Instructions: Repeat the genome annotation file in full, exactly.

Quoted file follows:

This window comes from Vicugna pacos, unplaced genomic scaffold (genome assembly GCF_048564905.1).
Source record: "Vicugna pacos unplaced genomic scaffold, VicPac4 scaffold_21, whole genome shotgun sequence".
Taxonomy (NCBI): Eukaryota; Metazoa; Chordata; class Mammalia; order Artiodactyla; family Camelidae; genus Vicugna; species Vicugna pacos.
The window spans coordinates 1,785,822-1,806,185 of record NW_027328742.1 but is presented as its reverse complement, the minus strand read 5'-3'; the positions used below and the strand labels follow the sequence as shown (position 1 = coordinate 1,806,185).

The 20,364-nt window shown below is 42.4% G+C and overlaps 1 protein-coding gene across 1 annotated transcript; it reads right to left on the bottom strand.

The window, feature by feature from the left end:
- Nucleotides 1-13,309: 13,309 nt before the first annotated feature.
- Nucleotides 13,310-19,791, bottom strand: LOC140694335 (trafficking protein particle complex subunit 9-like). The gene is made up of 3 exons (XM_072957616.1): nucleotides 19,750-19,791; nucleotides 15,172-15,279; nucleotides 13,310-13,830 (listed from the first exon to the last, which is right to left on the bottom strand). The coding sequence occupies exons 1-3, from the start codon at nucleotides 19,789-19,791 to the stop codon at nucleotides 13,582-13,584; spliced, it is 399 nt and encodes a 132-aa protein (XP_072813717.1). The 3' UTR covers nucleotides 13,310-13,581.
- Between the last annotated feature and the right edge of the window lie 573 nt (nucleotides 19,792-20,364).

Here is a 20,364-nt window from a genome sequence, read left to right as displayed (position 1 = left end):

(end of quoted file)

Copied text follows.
This window comes from Vicugna pacos, unplaced genomic scaffold (genome assembly GCF_048564905.1).
Source record: "Vicugna pacos unplaced genomic scaffold, VicPac4 scaffold_21, whole genome shotgun sequence".
Taxonomy (NCBI): Eukaryota; Metazoa; Chordata; class Mammalia; order Artiodactyla; family Camelidae; genus Vicugna; species Vicugna pacos.
The window spans coordinates 1,785,822-1,806,185 of record NW_027328742.1 but is presented as its reverse complement, the minus strand read 5'-3'; the positions used below and the strand labels follow the sequence as shown (position 1 = coordinate 1,806,185).

The 20,364-nt window shown below is 42.4% G+C and overlaps 1 protein-coding gene across 1 annotated transcript; it reads right to left on the bottom strand.

The window, feature by feature from the left end:
- Nucleotides 1-13,309: 13,309 nt before the first annotated feature.
- Nucleotides 13,310-19,791, bottom strand: LOC140694335 (trafficking protein particle complex subunit 9-like). The gene is made up of 3 exons (XM_072957616.1): nucleotides 19,750-19,791; nucleotides 15,172-15,279; nucleotides 13,310-13,830 (listed from the first exon to the last, which is right to left on the bottom strand). The coding sequence occupies exons 1-3, from the start codon at nucleotides 19,789-19,791 to the stop codon at nucleotides 13,582-13,584; spliced, it is 399 nt and encodes a 132-aa protein (XP_072813717.1). The 3' UTR covers nucleotides 13,310-13,581.
- Between the last annotated feature and the right edge of the window lie 573 nt (nucleotides 19,792-20,364).

Here is a 20,364-nt window from a genome sequence, read left to right as displayed (position 1 = left end):